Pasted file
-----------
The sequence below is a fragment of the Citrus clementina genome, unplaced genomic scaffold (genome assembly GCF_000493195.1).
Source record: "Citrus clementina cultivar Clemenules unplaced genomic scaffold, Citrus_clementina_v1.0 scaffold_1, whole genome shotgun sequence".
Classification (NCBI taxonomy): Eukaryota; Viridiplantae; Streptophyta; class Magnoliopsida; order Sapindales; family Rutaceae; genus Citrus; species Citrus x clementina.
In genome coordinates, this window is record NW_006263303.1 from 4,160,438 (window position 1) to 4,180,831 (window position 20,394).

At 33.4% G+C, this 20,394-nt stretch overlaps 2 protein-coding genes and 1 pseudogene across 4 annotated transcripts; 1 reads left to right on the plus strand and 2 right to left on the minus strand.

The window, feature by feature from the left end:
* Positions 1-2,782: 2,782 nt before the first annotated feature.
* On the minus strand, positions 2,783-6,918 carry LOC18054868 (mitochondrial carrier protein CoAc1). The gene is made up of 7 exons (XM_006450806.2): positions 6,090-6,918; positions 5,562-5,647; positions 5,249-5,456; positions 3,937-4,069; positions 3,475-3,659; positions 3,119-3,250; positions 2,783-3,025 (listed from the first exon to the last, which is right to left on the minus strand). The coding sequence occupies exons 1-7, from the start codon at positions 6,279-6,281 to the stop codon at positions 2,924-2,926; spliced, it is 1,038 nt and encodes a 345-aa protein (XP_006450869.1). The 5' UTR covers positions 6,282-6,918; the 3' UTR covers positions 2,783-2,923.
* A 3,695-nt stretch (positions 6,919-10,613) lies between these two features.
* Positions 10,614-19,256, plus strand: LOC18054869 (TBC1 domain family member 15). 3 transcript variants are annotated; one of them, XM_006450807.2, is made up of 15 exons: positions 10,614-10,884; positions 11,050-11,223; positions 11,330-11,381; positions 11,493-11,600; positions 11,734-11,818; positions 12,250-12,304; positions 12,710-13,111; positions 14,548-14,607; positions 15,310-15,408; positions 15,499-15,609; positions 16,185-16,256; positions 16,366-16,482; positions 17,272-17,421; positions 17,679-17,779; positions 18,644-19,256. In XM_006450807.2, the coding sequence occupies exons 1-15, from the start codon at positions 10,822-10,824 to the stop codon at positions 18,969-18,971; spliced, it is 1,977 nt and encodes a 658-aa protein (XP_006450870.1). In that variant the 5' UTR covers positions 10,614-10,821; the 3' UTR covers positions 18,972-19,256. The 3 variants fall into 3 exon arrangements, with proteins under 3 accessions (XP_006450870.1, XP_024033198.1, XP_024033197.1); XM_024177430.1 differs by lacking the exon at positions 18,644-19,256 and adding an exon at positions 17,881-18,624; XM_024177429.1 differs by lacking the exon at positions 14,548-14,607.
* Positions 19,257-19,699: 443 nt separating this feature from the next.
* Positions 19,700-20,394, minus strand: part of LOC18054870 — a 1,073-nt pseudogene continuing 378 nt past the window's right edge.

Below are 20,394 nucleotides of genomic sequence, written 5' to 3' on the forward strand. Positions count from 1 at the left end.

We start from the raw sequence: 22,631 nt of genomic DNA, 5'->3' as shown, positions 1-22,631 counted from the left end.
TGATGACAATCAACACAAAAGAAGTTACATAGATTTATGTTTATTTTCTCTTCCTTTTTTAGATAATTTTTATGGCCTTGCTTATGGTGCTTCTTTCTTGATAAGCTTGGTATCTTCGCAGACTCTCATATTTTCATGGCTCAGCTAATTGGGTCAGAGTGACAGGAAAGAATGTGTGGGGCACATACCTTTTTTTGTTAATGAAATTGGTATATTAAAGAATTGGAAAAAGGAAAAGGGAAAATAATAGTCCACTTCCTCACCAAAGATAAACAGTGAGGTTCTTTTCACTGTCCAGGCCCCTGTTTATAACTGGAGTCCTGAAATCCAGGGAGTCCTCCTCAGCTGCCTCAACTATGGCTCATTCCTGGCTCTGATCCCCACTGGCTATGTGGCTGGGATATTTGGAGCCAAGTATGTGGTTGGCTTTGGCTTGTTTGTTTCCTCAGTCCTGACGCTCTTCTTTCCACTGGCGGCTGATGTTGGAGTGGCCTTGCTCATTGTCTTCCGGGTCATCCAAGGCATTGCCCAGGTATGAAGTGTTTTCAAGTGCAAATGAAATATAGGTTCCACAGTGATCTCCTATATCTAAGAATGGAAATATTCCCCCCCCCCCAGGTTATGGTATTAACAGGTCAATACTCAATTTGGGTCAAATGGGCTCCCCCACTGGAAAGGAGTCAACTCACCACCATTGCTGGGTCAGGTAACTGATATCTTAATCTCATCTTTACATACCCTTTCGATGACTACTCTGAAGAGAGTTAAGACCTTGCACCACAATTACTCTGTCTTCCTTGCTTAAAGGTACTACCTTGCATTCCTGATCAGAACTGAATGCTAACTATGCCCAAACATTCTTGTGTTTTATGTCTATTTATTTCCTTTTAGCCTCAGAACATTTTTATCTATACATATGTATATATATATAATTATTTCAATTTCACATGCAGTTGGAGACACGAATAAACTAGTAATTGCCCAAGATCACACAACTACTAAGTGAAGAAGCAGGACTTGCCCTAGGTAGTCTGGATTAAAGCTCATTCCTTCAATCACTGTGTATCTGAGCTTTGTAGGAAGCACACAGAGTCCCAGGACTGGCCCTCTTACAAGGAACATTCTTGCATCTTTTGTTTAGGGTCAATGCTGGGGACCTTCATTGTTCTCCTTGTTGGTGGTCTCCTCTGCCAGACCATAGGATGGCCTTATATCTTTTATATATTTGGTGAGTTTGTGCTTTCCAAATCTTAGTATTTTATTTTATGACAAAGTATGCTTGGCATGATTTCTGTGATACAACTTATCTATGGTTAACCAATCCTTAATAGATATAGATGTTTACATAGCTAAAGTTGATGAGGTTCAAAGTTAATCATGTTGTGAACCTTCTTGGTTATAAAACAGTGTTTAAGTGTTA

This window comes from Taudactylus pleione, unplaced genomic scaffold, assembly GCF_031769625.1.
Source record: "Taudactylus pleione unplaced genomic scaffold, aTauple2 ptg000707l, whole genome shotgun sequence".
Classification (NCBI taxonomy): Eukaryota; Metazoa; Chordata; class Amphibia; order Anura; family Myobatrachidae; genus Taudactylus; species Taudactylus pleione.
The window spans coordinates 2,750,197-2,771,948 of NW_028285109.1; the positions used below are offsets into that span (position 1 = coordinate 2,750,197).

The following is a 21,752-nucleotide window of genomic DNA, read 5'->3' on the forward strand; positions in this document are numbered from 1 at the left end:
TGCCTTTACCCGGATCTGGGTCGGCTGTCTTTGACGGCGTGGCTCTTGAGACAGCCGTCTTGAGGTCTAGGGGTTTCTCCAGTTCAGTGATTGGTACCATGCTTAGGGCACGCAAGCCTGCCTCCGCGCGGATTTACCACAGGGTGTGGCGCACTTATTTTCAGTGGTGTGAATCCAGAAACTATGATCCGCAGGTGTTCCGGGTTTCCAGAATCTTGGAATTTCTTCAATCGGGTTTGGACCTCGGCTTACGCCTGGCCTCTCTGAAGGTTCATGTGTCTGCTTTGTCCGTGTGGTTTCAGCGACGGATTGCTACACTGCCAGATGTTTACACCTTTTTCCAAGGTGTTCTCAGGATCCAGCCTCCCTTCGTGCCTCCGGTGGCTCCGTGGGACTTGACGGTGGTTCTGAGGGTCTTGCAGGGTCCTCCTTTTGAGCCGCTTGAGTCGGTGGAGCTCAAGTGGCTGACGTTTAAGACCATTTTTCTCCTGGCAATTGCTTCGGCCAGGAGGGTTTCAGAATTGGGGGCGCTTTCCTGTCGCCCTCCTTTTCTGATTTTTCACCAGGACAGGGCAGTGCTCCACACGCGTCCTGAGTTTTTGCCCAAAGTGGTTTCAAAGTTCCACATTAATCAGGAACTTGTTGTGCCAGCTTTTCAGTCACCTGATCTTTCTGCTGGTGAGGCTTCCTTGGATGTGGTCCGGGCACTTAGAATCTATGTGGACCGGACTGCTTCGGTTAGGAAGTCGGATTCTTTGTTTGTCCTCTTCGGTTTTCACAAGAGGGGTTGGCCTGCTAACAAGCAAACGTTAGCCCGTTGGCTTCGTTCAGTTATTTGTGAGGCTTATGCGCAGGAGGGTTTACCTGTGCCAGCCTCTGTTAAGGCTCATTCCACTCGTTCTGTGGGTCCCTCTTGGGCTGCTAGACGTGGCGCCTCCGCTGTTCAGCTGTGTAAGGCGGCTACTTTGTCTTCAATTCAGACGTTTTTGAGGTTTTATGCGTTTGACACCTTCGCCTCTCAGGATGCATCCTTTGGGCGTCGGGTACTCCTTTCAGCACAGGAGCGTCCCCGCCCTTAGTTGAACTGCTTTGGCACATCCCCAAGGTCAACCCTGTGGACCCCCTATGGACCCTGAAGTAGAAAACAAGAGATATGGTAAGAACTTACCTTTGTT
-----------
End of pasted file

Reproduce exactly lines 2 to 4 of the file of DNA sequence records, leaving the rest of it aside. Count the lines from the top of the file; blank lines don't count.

Source record: "Citrus clementina cultivar Clemenules unplaced genomic scaffold, Citrus_clementina_v1.0 scaffold_1, whole genome shotgun sequence".
Classification (NCBI taxonomy): Eukaryota; Viridiplantae; Streptophyta; class Magnoliopsida; order Sapindales; family Rutaceae; genus Citrus; species Citrus x clementina.
In genome coordinates, this window is record NW_006263303.1 from 4,160,438 (window position 1) to 4,180,831 (window position 20,394).